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Pediatric Brainstem Encephalitis Outbreak Investigation with Metagenomic Next-Generation Sequencing

By Kristoffer E Leon, Didac Casas-Alba, Akshaya Ramesh, Lillian M Khan, Cristian Launes, Hannah A. Sample, Kelsey C. Zorn, Ana Valero-Rello, Charles Langelier, Carmen Muñoz-Almagro, Joseph L. DeRisi, Michael R Wilson

Posted 12 Sep 2018
bioRxiv DOI: 10.1101/414979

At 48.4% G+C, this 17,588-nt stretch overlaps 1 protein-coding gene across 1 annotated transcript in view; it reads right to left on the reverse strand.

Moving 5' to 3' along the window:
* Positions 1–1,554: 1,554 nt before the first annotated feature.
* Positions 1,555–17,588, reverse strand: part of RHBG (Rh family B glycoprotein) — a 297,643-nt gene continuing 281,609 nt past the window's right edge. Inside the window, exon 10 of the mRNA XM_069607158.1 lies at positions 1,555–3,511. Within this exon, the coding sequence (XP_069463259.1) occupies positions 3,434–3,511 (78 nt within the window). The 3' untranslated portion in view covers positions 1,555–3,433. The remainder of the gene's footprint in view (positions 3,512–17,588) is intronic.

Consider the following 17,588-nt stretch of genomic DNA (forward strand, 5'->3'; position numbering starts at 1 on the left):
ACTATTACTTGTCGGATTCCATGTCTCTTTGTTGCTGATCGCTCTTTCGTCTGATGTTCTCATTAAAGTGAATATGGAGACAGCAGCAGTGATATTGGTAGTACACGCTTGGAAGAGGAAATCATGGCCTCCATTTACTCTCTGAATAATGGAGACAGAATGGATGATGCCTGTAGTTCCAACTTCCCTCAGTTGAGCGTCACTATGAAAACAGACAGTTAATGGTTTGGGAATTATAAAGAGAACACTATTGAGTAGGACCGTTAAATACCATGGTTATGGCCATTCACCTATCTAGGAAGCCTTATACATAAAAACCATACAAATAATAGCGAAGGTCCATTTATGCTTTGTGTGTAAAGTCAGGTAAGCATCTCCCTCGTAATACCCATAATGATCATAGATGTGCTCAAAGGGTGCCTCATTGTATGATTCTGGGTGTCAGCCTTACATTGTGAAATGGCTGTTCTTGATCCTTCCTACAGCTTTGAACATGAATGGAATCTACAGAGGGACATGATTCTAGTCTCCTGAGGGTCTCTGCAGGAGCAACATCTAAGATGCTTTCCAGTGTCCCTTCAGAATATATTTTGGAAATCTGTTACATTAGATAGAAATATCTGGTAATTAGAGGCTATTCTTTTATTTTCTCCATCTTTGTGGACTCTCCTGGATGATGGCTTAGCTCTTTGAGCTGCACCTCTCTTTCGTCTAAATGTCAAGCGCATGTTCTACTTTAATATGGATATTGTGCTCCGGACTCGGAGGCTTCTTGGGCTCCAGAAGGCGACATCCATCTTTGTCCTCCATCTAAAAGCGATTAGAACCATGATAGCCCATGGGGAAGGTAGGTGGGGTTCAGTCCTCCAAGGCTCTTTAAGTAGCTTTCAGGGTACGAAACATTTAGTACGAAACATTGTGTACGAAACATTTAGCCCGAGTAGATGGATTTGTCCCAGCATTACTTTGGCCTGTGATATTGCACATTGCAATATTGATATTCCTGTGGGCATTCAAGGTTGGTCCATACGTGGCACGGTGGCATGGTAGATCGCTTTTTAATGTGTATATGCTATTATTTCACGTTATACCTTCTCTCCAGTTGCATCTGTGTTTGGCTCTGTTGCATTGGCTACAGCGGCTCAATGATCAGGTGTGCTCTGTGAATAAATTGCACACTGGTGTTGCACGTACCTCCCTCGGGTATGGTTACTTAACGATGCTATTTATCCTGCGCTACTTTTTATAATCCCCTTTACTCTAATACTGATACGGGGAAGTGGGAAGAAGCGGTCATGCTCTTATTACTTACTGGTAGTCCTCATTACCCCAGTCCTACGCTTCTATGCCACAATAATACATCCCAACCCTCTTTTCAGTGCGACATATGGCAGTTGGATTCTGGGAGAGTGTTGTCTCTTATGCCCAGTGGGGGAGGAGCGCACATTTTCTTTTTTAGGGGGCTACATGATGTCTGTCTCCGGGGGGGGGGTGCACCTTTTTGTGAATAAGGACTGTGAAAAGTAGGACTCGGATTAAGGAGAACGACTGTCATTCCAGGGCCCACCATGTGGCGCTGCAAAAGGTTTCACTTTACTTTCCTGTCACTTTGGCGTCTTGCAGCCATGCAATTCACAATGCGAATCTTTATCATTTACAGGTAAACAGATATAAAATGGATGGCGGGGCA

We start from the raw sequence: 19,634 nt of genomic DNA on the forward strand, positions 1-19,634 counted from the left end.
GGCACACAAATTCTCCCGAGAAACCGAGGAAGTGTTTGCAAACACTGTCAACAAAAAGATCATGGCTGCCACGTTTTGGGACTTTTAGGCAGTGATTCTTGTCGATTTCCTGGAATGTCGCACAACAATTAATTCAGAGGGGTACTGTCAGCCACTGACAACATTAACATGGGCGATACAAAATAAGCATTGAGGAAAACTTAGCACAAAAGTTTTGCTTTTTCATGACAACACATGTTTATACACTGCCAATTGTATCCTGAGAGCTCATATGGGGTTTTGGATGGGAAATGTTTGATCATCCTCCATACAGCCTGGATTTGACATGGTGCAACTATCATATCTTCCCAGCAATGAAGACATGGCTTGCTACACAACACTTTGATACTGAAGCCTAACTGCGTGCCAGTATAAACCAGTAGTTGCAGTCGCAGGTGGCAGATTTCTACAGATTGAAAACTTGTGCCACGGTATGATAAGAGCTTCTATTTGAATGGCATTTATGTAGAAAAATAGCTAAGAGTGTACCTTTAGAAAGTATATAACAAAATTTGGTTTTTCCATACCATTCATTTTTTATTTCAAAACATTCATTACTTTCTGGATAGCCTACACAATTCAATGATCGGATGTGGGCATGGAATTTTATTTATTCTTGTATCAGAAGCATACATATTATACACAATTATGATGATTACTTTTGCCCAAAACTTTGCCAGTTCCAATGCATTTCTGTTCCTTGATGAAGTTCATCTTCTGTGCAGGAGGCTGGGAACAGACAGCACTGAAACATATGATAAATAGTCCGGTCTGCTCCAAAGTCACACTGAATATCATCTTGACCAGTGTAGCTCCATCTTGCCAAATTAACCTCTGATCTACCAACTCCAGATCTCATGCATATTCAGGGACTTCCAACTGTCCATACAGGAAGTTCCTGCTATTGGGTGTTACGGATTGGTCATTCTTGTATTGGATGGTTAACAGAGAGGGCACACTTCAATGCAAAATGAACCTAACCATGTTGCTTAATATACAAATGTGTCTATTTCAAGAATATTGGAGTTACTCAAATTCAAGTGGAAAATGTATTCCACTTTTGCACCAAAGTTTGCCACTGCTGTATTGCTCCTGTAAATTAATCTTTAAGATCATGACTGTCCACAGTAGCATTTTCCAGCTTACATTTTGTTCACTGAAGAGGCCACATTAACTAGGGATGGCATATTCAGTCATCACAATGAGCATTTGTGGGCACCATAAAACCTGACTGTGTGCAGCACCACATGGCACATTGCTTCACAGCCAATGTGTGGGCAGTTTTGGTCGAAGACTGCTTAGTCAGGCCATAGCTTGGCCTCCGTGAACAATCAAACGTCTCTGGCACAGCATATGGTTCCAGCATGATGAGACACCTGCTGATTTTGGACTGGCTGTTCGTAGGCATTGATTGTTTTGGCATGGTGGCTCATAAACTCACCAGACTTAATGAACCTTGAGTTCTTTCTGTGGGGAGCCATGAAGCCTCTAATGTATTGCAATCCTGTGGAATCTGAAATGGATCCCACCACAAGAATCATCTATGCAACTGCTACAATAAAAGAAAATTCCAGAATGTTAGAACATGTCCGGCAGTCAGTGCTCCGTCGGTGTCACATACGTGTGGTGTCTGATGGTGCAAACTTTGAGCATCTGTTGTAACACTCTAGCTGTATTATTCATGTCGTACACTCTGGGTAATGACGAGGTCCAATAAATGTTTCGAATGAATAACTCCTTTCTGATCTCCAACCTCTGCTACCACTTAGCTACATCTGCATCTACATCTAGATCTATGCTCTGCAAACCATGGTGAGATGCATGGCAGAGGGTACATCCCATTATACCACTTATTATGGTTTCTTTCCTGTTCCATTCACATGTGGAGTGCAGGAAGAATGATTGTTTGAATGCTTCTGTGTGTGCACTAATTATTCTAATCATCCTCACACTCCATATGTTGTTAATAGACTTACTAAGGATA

In 2016, Catalonia experienced a pediatric brainstem encephalitis outbreak caused by enterovirus A71 (EV-A71). Conventional testing identified EV in peripheral body sites, but EV was rarely identified in cerebrospinal fluid (CSF). RNA was extracted from CSF (n=20), plasma (n=9), stool (n=15) and nasopharyngeal samples (n=16) from 10 children with brainstem encephalitis or encephalomyelitis and 10 contemporaneous pediatric controls with presumed viral meningitis or encephalitis. Unbiased complementary DNA libraries were sequenced, and microbial pathogens were identified using a custom bioinformatics pipeline. Full-length virus genomes were assembled for phylogenetic analyses. Metagenomic next-generation sequencing (mNGS) was concordant with qRT-PCR for all samples positive by PCR (n=25). In virus-negative samples (n=35), mNGS detected virus in 28.6% (n=10), including 5 CSF samples. mNGS co-detected EV-A71 and another EV in 5 patients. Overall, mNGS increased the proportion of EV-positive samples from 42% (25/60) to 57% (34/60) (McNemar's test; p-value = 0.0077). For CSF, mNGS doubled the number of pathogen-positive samples (McNemar's test; p-value = 0.074). Using phylogenetic analysis, the outbreak EV-A71 clustered with a neuroinvasive German EV-A71 isolate. Brainstem encephalitis specific, non-synonymous EV-A71 single nucleotide variants were not identified. mNGS demonstrated 100% concordance with clinical qRT-PCR of EV-related brainstem encephalitis and significantly increased the detection of enteroviruses. Our findings increase the probability that neurologic complications observed were virus-induced rather than para-infectious. A comprehensive genomic analysis confirmed that the EV-A71 outbreak strain was closely related to a neuroinvasive German EV-A71 isolate. There were no clear-cut viral genomic differences that discriminated between patients with differing neurologic phenotypes.

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